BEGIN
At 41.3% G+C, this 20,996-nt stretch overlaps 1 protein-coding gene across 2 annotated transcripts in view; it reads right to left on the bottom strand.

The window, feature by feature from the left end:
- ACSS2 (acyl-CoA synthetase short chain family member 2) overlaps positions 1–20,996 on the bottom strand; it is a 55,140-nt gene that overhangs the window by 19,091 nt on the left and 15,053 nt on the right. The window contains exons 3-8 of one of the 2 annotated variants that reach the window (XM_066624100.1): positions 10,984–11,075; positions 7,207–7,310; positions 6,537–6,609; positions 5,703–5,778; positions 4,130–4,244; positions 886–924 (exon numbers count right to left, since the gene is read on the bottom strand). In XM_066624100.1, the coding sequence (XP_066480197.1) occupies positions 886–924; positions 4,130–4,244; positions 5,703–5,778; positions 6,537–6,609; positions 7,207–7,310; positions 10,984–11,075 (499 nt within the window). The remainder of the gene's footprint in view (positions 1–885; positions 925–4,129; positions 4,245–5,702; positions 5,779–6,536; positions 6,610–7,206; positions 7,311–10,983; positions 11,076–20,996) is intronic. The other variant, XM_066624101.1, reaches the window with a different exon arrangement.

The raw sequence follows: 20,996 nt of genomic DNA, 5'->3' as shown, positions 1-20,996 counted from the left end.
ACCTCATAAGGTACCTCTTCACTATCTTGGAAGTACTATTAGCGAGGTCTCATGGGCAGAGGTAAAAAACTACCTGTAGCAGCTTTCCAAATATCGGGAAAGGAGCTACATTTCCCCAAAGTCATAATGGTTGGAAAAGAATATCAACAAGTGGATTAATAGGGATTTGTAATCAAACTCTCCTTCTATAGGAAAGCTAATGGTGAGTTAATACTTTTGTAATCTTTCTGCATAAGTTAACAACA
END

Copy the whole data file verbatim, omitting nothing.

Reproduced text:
At 41.3% G+C, this 20,996-nt stretch overlaps 1 protein-coding gene across 2 annotated transcripts in view; it reads right to left on the bottom strand.

The window, feature by feature from the left end:
- ACSS2 (acyl-CoA synthetase short chain family member 2) overlaps positions 1–20,996 on the bottom strand; it is a 55,140-nt gene that overhangs the window by 19,091 nt on the left and 15,053 nt on the right. The window contains exons 3-8 of one of the 2 annotated variants that reach the window (XM_066624100.1): positions 10,984–11,075; positions 7,207–7,310; positions 6,537–6,609; positions 5,703–5,778; positions 4,130–4,244; positions 886–924 (exon numbers count right to left, since the gene is read on the bottom strand). In XM_066624100.1, the coding sequence (XP_066480197.1) occupies positions 886–924; positions 4,130–4,244; positions 5,703–5,778; positions 6,537–6,609; positions 7,207–7,310; positions 10,984–11,075 (499 nt within the window). The remainder of the gene's footprint in view (positions 1–885; positions 925–4,129; positions 4,245–5,702; positions 5,779–6,536; positions 6,610–7,206; positions 7,311–10,983; positions 11,076–20,996) is intronic. The other variant, XM_066624101.1, reaches the window with a different exon arrangement.

The raw sequence follows: 20,996 nt of genomic DNA, 5'->3' as shown, positions 1-20,996 counted from the left end.
ACCTCATAAGGTACCTCTTCACTATCTTGGAAGTACTATTAGCGAGGTCTCATGGGCAGAGGTAAAAAACTACCTGTAGCAGCTTTCCAAATATCGGGAAAGGAGCTACATTTCCCCAAAGTCATAATGGTTGGAAAAGAATATCAACAAGTGGATTAATAGGGATTTGTAATCAAACTCTCCTTCTATAGGAAAGCTAATGGTGAGTTAATACTTTTGTAATCTTTCTGCATAAGTTAACAACA